Not all pain is the same


When I started working in the field of persistent pain, many of the approaches used were based on the idea that every pain was the same. Oh yes, of course we had neuropathic pain and inflammatory pain, but our treatments tended to approach each person as if they were pretty similar. We later refined that approach and started to look at people in groups. In the service I worked in, we used the Westhaven-Yale Multidimensional Pain Inventory which generates three main psychologically-based profiles – and for a long time this was a very useful way of establishing who needed the three-week residential programme, and who would do well with a briefer outpatient programme.

Well things change over time, and we’ve become more aware of what Clifford Woolf describes as a “mechanism-based” classification approach (Woolf, 2004). In this approach, clinicians try to establish the dominant mechanistic group in which a person’s pain might be classified, then suit the treatment to that mechanism. This means clinicians diagnose inflammatory pain, neuropathic pain, and nociplastic pain – and use what looks like the best combination of medications to suit the mechanisms. For example, for neuropathic pain it’s more likely people will be given gabapentin/pregabalin and a tricyclic antidepressant in combination than an opioid.

There’s a problem, though – in fact, TWO problems I can see.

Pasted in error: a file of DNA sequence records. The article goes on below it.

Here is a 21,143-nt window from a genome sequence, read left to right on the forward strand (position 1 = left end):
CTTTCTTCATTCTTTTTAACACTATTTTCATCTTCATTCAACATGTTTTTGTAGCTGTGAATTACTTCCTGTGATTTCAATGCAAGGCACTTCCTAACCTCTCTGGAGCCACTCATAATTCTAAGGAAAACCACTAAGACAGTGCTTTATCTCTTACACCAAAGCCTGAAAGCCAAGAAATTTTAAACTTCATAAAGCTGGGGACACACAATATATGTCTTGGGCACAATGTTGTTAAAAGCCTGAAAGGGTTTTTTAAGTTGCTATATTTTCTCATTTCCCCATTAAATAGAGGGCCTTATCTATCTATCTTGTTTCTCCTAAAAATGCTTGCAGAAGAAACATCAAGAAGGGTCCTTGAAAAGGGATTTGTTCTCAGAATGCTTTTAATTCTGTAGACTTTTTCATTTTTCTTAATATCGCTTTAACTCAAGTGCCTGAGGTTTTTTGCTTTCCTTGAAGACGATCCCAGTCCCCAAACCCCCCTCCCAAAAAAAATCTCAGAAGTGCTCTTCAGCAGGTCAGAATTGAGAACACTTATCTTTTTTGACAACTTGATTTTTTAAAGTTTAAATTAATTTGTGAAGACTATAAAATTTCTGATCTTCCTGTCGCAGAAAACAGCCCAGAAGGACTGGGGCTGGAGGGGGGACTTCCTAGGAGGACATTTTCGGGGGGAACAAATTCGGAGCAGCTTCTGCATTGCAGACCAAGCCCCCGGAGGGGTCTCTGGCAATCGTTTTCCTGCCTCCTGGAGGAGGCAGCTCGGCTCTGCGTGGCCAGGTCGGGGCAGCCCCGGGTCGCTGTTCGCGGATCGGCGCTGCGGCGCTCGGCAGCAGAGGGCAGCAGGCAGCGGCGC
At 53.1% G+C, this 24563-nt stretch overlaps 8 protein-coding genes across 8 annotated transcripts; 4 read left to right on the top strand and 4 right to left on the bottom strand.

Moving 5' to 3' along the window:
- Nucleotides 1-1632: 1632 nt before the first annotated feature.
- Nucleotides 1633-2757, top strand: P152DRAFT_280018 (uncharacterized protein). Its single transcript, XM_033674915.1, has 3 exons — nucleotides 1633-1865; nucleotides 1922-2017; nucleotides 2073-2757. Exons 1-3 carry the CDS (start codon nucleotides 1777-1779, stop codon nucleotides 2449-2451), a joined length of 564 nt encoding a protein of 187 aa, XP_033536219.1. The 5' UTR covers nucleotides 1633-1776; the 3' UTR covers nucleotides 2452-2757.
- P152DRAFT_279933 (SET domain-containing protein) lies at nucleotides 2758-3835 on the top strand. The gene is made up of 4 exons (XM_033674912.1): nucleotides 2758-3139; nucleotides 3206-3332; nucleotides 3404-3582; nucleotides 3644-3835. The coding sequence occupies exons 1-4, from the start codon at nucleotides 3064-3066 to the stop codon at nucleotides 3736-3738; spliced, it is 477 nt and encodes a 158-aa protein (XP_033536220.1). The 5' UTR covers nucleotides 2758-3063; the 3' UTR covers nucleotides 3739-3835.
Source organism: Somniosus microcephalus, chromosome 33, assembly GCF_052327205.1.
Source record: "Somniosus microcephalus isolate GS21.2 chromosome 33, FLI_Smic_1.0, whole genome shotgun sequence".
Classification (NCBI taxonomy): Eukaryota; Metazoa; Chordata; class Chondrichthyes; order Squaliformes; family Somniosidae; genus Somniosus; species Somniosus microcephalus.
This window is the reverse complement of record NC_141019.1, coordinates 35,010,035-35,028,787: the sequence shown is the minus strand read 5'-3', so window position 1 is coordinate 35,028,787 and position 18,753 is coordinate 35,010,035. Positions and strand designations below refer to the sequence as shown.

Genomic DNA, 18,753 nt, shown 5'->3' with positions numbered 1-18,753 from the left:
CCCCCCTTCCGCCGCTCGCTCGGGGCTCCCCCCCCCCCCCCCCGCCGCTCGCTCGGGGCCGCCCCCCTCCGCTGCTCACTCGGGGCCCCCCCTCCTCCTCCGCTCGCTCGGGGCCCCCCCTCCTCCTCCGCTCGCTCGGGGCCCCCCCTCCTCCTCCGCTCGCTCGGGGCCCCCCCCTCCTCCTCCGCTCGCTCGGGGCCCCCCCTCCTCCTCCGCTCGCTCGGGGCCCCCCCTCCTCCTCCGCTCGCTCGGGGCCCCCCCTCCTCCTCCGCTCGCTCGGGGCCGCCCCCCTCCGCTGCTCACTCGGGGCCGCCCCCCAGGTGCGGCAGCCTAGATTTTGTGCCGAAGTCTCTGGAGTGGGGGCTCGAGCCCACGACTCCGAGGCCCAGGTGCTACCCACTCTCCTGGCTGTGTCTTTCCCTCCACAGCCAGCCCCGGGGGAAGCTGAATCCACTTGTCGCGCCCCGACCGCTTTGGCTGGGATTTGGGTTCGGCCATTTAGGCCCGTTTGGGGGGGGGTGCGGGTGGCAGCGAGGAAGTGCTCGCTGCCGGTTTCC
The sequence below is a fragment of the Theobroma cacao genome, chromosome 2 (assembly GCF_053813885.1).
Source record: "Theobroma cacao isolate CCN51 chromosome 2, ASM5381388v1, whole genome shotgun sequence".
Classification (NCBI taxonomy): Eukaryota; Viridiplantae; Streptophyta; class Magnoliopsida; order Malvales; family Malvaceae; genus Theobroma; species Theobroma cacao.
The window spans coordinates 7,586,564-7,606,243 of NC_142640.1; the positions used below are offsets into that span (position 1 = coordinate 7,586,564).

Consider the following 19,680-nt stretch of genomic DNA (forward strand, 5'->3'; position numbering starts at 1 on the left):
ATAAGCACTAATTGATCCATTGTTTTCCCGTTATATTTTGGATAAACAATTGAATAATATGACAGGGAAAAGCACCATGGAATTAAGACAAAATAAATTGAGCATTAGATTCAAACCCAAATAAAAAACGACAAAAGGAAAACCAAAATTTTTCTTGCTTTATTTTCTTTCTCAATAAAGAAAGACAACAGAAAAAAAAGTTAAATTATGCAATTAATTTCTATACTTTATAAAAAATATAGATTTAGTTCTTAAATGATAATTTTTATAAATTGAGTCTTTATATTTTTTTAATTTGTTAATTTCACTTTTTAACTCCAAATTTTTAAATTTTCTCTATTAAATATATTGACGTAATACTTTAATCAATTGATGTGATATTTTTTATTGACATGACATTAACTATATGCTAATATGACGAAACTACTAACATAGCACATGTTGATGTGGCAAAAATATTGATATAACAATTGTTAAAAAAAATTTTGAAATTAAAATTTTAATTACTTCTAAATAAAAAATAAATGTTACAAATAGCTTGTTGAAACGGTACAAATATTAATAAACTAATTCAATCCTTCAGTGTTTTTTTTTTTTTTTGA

Methods for identifying pain mechanistic groups

The first problem is that we don’t have wonderful methods for establishing the main mechanistic groups.

In fact, in a recent very large and thorough review of methods used to discriminate between each category, the authors found that “few methods have been validated for discrimination between pain mechanism categories”, and although there was “general convergence” between methods, there was also “some disagreement” (not that this is unfamiliar to anyone who reads research!) Shraim, Masse-Alarie, & Hodges, 2021).

What was interesting, albeit not too unexpected, was the overlap of findings between categories because people present with mixed types of pain; and that many of the studies attempted to only discriminate between two of the groups, rather than more. Having said this, the authors identified five groups of method used to help clinicians and researchers distinguish between pain mechanisms: clinical examination; quantitative sensory testing; imaging; diagnostic and laboratory tests; and questionnaires asking participants to describe their experiences.

Now I know that research studies aim to be a little more rigorous than clinical practice, but that should sound an alarm when we begin looking at what we need to do in clinical practice. “Subjective” pain examination included aggravating and easing factors, pain location and pain characteristics (can anyone tell me when pain is NOT subjective?). It also included psychological factors (although my radar went off at this – more of this later!). Physical examination (is this supposed to be ‘objective’ pain examination?) included general clinical assessment, general neurological testing, nerve provocation testing and neurodynamics, clinical bedside somatosensory function testing, movement and functional testing. Quantitative sensory testing had no greater degree of sensitive, specificity and reliability than physical examination and “subjective” history, and laboratory testing was pretty poor despite superficially looking more “accurate.” A similar state exists for questionnaires – oh lordy!